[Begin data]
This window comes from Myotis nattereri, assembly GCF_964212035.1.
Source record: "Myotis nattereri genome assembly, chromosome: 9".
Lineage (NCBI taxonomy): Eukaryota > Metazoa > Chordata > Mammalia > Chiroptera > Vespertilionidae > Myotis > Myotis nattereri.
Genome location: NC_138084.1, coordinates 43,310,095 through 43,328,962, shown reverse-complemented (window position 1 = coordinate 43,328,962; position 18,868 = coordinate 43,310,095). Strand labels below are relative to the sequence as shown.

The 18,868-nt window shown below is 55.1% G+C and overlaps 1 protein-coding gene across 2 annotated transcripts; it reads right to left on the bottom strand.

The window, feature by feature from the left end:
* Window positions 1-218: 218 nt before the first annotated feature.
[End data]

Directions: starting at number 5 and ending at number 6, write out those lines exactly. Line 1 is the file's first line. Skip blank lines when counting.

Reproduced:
The 18,868-nt window shown below is 55.1% G+C and overlaps 1 protein-coding gene across 2 annotated transcripts; it reads right to left on the bottom strand.

The window, feature by feature from the left end: